Ask the Rabbi: On being fruitful

May newlywed couples use contraceptives?

The issue of contraception in Jewish law remains very sensitive, to the extent that some historically contended that it is appropriate for scholars to exclusively address these issues orally and on an individual level, without issuing writings for public consumption (Igrot Moshe EH 1:64). Given the unhindered and untroubled use of contraceptives in broader society, as well as the nature of contemporary discourse about intimate matters, a consensus has emerged to engage in greater public discourse regarding these issues. Nonetheless, all agree that each personal circumstance must be individually addressed. As such, this column will try to present general considerations to facilitate more informed conversations.
The Bible depicts procreation as both a blessing and a commandment (Genesis 1:28, 9:1-7). Some medieval scholars count it as the first mitzva, both in order and importance, since it facilitates the settlement of the world and the ability for mitzvot to be performed (Hinuch). Procreation is further deemed as a central purpose of marriage, albeit not its exclusive goal (Tur EH 1), and one may even sell a Torah scroll to support a marriage (Megila 27a). Conversely, the Talmud declares, “He who has not engaged in procreation, it is as if he committed murder,” or alternatively, “has diminished the divine image (Yevamot 63b).
The sages debated the number of children necessary to fulfill the mitzva (Yevamot 61b), with normative law requiring a child of each gender who themselves survive with physical capabilities to procreate (EH 1:5-6). Some decisors believe that couples unable to beget children may fulfill this commandment through adoption, since the Talmud equates rearing an orphan with giving it life (Hochmat Shlomo EH 1:1).
The sages enjoined us to go beyond minimal population growth, citing Isaiah’s exhortation (45:18) to populate the world. Moreover, following Ecclesiastes’s advice (11:6), they proclaimed that one should not stop sowing his seed, given the unpredictable nature of progeny and mortality (Yevamot 62). While scholars debate the legal nature of these statements (Aruch Hashulhan EH 1:8), their theological sentiments had significant influence. Especially following the Holocaust, scholars like rabbis Aharon Lichtenstein and Ya’acov Breisch (Helkat Ya’acov EH 61) have further stressed the centrality of childbirth toward the nation’s revitalization. These considerations have, in part, motivated the Israeli health care system to generously finance fertility treatments and reproductive technologies.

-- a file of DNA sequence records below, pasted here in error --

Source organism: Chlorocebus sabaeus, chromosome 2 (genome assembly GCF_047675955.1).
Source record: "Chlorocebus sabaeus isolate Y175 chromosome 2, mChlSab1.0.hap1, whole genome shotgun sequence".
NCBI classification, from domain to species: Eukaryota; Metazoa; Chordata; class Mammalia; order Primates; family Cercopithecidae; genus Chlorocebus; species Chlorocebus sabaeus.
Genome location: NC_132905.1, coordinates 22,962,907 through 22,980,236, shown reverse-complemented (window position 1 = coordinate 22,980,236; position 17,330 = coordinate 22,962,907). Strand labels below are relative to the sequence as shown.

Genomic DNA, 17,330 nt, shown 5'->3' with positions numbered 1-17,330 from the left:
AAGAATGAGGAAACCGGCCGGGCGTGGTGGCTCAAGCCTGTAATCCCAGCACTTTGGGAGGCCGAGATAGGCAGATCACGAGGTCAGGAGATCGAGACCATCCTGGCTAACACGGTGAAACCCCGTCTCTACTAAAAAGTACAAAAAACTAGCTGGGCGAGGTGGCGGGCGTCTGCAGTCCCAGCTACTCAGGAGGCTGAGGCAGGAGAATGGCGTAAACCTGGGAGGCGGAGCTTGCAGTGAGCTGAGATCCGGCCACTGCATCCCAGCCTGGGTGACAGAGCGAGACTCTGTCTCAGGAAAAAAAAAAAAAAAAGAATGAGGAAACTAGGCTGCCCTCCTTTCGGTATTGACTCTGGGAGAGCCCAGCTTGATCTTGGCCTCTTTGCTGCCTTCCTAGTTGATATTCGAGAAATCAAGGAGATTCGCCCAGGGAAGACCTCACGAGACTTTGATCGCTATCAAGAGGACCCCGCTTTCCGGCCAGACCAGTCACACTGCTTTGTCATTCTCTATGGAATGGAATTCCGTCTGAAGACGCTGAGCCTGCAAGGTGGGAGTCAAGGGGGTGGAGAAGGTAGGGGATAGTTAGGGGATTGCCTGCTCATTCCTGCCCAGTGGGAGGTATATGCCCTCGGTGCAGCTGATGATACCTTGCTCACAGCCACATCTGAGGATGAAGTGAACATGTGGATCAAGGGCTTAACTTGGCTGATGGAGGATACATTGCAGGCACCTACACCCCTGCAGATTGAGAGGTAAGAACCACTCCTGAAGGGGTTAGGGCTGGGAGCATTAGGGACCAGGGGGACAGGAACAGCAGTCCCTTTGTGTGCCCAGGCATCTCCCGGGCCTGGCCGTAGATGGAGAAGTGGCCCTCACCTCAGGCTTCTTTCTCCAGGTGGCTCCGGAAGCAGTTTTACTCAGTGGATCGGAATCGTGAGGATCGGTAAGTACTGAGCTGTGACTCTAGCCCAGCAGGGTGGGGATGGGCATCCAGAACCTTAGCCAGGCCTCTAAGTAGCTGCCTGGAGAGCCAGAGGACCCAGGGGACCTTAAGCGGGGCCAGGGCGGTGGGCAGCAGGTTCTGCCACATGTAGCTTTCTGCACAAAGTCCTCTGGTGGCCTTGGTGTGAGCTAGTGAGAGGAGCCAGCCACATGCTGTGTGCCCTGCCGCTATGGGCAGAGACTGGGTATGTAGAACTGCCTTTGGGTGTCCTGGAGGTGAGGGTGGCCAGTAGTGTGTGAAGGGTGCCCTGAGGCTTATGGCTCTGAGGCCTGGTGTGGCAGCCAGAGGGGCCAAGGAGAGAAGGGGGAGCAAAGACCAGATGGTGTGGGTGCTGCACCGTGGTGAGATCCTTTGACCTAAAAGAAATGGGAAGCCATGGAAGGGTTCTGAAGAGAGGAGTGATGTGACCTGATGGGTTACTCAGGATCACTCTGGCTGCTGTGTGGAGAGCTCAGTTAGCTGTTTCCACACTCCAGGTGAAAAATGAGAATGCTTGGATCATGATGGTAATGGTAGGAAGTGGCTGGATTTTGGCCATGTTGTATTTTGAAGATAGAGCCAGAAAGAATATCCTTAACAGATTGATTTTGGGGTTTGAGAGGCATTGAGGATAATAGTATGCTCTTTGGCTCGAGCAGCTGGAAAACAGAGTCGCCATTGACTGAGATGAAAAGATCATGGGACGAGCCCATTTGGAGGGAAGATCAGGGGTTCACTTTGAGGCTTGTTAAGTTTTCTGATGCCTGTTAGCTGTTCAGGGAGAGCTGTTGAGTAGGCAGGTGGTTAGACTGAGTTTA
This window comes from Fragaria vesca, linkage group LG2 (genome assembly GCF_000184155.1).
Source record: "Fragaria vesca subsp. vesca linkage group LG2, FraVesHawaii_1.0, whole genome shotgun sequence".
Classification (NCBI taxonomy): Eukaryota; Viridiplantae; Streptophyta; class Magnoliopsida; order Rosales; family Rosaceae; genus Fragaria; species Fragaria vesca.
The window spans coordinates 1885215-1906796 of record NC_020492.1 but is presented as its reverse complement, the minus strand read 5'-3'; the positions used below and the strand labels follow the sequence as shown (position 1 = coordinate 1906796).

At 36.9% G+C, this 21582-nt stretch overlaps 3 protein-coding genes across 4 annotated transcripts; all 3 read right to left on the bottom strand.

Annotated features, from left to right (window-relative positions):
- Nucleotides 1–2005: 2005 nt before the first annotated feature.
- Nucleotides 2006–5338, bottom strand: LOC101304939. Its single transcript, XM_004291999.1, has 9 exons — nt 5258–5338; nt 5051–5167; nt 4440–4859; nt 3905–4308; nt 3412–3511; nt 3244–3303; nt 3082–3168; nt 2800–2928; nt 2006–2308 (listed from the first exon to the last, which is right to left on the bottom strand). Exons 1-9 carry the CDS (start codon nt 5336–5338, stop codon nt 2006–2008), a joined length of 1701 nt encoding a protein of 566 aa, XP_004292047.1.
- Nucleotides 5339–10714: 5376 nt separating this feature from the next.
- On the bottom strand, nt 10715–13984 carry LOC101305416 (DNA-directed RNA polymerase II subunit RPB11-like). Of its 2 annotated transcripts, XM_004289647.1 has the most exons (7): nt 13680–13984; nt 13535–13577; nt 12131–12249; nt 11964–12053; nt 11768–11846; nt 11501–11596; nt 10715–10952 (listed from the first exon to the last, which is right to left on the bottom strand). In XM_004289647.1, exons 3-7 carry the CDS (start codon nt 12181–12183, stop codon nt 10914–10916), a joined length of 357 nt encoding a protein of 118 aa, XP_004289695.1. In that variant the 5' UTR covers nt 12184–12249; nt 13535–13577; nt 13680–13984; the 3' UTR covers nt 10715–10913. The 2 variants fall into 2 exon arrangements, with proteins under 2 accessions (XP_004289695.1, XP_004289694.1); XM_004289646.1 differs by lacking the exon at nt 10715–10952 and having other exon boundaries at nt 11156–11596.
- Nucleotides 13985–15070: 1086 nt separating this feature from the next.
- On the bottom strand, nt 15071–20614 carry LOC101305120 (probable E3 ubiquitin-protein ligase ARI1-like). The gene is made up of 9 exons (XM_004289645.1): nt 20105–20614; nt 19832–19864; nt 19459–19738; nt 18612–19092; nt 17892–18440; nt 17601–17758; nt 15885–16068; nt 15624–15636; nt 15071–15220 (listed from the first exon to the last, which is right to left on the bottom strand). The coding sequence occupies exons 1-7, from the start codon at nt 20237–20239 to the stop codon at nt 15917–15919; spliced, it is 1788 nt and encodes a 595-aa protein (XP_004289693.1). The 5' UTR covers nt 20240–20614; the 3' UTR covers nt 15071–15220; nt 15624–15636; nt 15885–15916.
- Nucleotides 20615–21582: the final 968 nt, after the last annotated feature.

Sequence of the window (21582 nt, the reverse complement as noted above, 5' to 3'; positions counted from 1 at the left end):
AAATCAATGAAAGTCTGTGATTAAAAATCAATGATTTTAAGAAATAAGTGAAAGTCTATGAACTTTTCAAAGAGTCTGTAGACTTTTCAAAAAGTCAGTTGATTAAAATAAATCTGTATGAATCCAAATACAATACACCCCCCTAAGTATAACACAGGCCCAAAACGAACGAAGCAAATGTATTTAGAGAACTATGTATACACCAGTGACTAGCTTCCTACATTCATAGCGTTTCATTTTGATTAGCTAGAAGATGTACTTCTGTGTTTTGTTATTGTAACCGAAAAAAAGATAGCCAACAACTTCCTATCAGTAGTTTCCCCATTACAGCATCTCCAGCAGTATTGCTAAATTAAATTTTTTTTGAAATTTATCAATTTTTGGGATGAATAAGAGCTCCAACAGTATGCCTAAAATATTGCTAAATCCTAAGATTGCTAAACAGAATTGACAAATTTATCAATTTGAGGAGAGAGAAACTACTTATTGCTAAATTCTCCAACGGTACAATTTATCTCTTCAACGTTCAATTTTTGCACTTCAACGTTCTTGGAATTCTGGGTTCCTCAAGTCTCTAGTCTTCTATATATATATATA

As such, decisors generally agree that a couple which has not fulfilled this mitzva may not arbitrarily refrain from attempting to bear children (EH 76:6). (Such action becomes precarious for relatively older couples, when fertility rates drop and childbearing becomes more complicated.) In many situations, however, the desire to use contraceptives stems from other considerations, including medical, emotional and economic concerns, which vary in degrees of severity for each couple (another reason why every case must be examined individually).
The proposition of delaying pregnancy, in part, stems from ourunderstanding of the commandment to procreate. Unlike time-boundcommandments, such as the daily recitations of ShemaYisrael, the mitzva of procreation does not have a set hourof performance; one simply must fulfill it before he or she dies.Scholars discuss whether factors like economic loss or otherconsiderations may mitigate their immediate performance (HazonIsh YD 154:5). Rabbi Moshe Schick raised the possibility thatone should not overly delay choosing a spouse, lest one die beforehandand leave no descendents (Shu”t Maharam Schick EH1). Yet one might contend that this idea, along with general principleof trying to perform commandments at the earliest possible hour(zerizin makdimin lemitzvot), may be pushed aside inthe face of conflicting needs. A precedent for such a declaration mightalready exist in our case, as the mitzva of marriage, and consequentlythe ability to procreate, is postponed from the age of majority (untilat least the age of 18) to allow for proper education (HelkatMehokek EH 1:2).
Rabbi Elyakim Ellinson and others have cited these factors to suggestthat newlywed couples may temporarily use permissible forms of birthcontrol to more firmly establish their marriage. Rabbi Ya’acov Ariel,however, has retorted that these sources allow only for thepostponement of marriage, but not childbearing (Be’ohala ShelTorah 1:66). Rabbi Yehuda Henkin (BneiBanim 4:15) has alternatively noted that in an age where somefear the bonds of marriage and others engage in illicit premaritalfornication, it remains definitely preferable for couples to wed anduse contraceptives. Yet at least in their published works, mostdecisors, including Rabbis Moshe Feinstein (IgrotMoshe EH 4:72), Herschel Schachter (RJJ 4) and Shlomo Aviner(Assia 4), have argued that marriage entails raisinga family. As such, newlyweds must immediately try to procreate, unlessserious health reasons dictate greater caution. In our next column wewill discuss the issue of spacing between children and the variousmethods of contraception.
The writer, on-line editor of Tradition andits blog, Text & Texture (, teaches at YeshivatHakotel.